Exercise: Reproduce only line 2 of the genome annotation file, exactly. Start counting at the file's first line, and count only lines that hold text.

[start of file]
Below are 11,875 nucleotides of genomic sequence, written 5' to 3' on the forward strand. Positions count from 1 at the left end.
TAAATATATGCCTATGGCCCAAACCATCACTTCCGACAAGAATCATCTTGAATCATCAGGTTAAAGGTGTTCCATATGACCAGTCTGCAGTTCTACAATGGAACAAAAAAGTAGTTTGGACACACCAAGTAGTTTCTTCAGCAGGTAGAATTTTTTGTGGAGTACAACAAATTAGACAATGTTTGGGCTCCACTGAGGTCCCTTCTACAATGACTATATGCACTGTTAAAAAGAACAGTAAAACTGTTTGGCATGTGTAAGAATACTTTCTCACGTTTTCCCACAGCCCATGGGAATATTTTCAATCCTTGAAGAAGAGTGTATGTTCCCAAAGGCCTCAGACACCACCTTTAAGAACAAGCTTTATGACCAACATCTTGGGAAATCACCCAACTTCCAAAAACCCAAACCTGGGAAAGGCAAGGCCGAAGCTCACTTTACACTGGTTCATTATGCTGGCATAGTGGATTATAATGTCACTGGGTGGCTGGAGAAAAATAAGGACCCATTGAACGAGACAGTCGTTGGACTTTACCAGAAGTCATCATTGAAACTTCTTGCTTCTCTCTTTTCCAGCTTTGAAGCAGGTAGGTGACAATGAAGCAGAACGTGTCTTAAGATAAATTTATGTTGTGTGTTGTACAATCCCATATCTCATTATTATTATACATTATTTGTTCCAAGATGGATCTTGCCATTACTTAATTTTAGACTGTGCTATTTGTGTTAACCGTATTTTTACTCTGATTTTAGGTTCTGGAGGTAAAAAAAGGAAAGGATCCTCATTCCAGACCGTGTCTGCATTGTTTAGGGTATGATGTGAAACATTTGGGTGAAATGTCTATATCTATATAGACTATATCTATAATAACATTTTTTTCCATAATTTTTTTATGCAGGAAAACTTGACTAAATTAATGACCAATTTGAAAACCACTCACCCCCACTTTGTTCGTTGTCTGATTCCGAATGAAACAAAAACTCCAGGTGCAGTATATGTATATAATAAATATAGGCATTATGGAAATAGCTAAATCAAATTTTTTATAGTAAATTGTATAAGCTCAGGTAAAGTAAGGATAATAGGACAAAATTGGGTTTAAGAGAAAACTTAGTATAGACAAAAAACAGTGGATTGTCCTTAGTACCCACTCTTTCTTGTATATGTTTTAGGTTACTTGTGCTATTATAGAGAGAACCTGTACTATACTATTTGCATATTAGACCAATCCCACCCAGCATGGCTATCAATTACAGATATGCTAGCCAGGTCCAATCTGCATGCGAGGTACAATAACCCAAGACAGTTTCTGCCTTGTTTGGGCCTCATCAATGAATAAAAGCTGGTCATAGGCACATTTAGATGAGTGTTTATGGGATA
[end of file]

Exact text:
TAAATATATGCCTATGGCCCAAACCATCACTTCCGACAAGAATCATCTTGAATCATCAGGTTAAAGGTGTTCCATATGACCAGTCTGCAGTTCTACAATGGAACAAAAAAGTAGTTTGGACACACCAAGTAGTTTCTTCAGCAGGTAGAATTTTTTGTGGAGTACAACAAATTAGACAATGTTTGGGCTCCACTGAGGTCCCTTCTACAATGACTATATGCACTGTTAAAAAGAACAGTAAAACTGTTTGGCATGTGTAAGAATACTTTCTCACGTTTTCCCACAGCCCATGGGAATATTTTCAATCCTTGAAGAAGAGTGTATGTTCCCAAAGGCCTCAGACACCACCTTTAAGAACAAGCTTTATGACCAACATCTTGGGAAATCACCCAACTTCCAAAAACCCAAACCTGGGAAAGGCAAGGCCGAAGCTCACTTTACACTGGTTCATTATGCTGGCATAGTGGATTATAATGTCACTGGGTGGCTGGAGAAAAATAAGGACCCATTGAACGAGACAGTCGTTGGACTTTACCAGAAGTCATCATTGAAACTTCTTGCTTCTCTCTTTTCCAGCTTTGAAGCAGGTAGGTGACAATGAAGCAGAACGTGTCTTAAGATAAATTTATGTTGTGTGTTGTACAATCCCATATCTCATTATTATTATACATTATTTGTTCCAAGATGGATCTTGCCATTACTTAATTTTAGACTGTGCTATTTGTGTTAACCGTATTTTTACTCTGATTTTAGGTTCTGGAGGTAAAAAAAGGAAAGGATCCTCATTCCAGACCGTGTCTGCATTGTTTAGGGTATGATGTGAAACATTTGGGTGAAATGTCTATATCTATATAGACTATATCTATAATAACATTTTTTTCCATAATTTTTTTATGCAGGAAAACTTGACTAAATTAATGACCAATTTGAAAACCACTCACCCCCACTTTGTTCGTTGTCTGATTCCGAATGAAACAAAAACTCCAGGTGCAGTATATGTATATAATAAATATAGGCATTATGGAAATAGCTAAATCAAATTTTTTATAGTAAATTGTATAAGCTCAGGTAAAGTAAGGATAATAGGACAAAATTGGGTTTAAGAGAAAACTTAGTATAGACAAAAAACAGTGGATTGTCCTTAGTACCCACTCTTTCTTGTATATGTTTTAGGTTACTTGTGCTATTATAGAGAGAACCTGTACTATACTATTTGCATATTAGACCAATCCCACCCAGCATGGCTATCAATTACAGATATGCTAGCCAGGTCCAATCTGCATGCGAGGTACAATAACCCAAGACAGTTTCTGCCTTGTTTGGGCCTCATCAATGAATAAAAGCTGGTCATAGGCACATTTAGATGAGTGTTTATGGGATA